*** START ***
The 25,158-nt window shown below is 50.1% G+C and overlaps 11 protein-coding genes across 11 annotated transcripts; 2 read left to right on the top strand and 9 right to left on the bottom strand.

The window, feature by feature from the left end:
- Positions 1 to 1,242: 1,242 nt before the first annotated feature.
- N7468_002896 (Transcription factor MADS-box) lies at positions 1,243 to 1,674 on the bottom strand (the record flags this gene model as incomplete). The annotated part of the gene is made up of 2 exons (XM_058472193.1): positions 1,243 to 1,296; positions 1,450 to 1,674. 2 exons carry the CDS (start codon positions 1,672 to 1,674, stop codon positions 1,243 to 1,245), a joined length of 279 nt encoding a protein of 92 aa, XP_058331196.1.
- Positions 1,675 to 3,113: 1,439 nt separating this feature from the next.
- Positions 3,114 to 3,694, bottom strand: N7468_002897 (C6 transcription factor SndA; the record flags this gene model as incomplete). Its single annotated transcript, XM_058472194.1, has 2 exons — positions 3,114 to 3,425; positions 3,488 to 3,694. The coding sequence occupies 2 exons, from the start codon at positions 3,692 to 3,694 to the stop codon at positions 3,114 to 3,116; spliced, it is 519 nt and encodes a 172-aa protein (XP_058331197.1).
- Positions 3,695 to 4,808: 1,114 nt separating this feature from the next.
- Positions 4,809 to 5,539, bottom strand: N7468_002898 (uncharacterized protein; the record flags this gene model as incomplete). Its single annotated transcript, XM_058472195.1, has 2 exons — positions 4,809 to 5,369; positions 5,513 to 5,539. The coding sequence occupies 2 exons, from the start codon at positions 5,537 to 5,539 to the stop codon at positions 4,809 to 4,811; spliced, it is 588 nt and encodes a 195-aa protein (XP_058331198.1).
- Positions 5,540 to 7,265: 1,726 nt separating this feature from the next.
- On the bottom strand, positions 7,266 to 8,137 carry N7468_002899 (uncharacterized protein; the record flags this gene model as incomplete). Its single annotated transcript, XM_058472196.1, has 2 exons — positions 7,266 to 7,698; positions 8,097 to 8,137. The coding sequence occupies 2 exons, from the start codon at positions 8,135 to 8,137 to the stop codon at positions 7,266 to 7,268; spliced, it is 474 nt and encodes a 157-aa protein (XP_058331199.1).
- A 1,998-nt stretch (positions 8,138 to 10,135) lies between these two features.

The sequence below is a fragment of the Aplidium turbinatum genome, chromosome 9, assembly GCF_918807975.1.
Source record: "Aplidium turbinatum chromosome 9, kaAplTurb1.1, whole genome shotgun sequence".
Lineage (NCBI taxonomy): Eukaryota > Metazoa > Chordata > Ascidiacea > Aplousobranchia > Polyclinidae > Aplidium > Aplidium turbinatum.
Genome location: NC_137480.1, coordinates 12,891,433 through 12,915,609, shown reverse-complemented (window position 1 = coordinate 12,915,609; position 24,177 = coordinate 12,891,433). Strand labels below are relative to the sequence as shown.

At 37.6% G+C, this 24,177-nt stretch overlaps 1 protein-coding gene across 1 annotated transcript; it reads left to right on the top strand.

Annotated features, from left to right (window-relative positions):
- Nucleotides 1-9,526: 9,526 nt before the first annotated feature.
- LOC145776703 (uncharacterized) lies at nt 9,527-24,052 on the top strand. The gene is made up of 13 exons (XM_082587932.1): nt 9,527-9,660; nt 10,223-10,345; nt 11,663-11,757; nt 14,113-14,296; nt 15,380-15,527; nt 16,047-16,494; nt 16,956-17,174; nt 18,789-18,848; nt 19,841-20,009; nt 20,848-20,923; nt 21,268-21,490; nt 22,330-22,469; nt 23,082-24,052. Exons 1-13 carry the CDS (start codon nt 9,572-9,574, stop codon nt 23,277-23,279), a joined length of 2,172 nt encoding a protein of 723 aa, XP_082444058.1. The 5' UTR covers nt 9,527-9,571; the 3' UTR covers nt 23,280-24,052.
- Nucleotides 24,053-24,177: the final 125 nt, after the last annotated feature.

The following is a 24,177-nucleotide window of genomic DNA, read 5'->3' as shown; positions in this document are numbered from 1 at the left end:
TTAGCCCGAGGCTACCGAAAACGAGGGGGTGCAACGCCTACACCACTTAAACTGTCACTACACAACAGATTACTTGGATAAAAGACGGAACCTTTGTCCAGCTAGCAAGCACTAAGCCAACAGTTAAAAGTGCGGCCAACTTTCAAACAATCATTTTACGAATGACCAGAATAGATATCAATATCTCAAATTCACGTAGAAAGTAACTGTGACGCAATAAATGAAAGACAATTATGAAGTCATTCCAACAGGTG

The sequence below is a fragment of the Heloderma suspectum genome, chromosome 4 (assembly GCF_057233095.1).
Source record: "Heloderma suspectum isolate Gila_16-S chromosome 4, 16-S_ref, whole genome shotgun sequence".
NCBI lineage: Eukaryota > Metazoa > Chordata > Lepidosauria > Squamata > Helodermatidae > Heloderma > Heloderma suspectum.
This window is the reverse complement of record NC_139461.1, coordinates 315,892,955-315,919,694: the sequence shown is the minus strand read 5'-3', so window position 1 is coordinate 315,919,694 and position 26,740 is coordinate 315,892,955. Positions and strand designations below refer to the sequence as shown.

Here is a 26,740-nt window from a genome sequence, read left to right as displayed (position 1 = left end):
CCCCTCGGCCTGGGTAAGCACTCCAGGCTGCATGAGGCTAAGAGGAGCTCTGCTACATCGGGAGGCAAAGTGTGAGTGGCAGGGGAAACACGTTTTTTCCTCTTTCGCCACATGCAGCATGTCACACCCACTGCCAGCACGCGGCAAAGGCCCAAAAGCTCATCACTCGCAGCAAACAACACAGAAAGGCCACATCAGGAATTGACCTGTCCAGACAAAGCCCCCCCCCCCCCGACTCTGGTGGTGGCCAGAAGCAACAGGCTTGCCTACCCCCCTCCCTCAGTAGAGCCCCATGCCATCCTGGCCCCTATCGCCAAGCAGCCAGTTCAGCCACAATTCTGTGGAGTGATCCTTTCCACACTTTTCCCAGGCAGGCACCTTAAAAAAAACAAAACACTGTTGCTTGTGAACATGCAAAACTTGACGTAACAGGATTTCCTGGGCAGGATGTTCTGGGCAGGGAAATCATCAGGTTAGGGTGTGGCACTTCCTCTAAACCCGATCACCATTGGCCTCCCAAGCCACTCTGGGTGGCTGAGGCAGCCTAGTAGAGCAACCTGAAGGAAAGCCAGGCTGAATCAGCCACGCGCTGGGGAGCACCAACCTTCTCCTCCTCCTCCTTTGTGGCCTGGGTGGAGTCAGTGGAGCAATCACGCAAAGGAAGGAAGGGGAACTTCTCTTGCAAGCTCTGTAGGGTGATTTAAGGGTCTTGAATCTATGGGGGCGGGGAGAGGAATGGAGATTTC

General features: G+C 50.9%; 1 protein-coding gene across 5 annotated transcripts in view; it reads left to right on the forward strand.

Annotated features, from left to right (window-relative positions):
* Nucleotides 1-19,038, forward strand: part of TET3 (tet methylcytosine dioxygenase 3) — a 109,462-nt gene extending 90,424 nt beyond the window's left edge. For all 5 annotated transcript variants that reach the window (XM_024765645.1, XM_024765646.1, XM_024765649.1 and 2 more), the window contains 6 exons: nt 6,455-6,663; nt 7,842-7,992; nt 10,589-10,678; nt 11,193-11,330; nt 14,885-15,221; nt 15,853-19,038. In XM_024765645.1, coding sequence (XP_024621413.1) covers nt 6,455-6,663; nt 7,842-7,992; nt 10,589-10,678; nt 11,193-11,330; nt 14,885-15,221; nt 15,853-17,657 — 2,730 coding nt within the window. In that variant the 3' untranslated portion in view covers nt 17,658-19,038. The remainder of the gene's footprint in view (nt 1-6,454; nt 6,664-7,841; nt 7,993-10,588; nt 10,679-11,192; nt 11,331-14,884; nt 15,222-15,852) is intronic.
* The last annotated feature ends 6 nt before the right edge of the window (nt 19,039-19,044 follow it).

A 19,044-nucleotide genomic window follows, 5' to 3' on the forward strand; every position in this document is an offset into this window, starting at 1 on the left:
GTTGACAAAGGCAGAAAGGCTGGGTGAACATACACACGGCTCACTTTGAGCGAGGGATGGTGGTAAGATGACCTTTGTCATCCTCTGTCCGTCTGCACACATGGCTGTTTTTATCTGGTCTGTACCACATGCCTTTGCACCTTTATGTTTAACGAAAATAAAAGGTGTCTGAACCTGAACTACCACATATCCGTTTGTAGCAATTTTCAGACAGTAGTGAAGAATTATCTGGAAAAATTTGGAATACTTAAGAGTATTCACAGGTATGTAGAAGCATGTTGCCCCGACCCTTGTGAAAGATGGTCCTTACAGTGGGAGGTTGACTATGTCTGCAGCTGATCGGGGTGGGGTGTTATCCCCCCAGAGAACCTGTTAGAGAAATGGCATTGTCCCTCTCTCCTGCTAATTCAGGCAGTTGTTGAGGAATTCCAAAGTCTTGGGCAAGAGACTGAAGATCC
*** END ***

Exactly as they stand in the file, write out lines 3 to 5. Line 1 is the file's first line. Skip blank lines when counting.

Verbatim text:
- Positions 1 to 1,242: 1,242 nt before the first annotated feature.
- N7468_002896 (Transcription factor MADS-box) lies at positions 1,243 to 1,674 on the bottom strand (the record flags this gene model as incomplete). The annotated part of the gene is made up of 2 exons (XM_058472193.1): positions 1,243 to 1,296; positions 1,450 to 1,674. 2 exons carry the CDS (start codon positions 1,672 to 1,674, stop codon positions 1,243 to 1,245), a joined length of 279 nt encoding a protein of 92 aa, XP_058331196.1.
- Positions 1,675 to 3,113: 1,439 nt separating this feature from the next.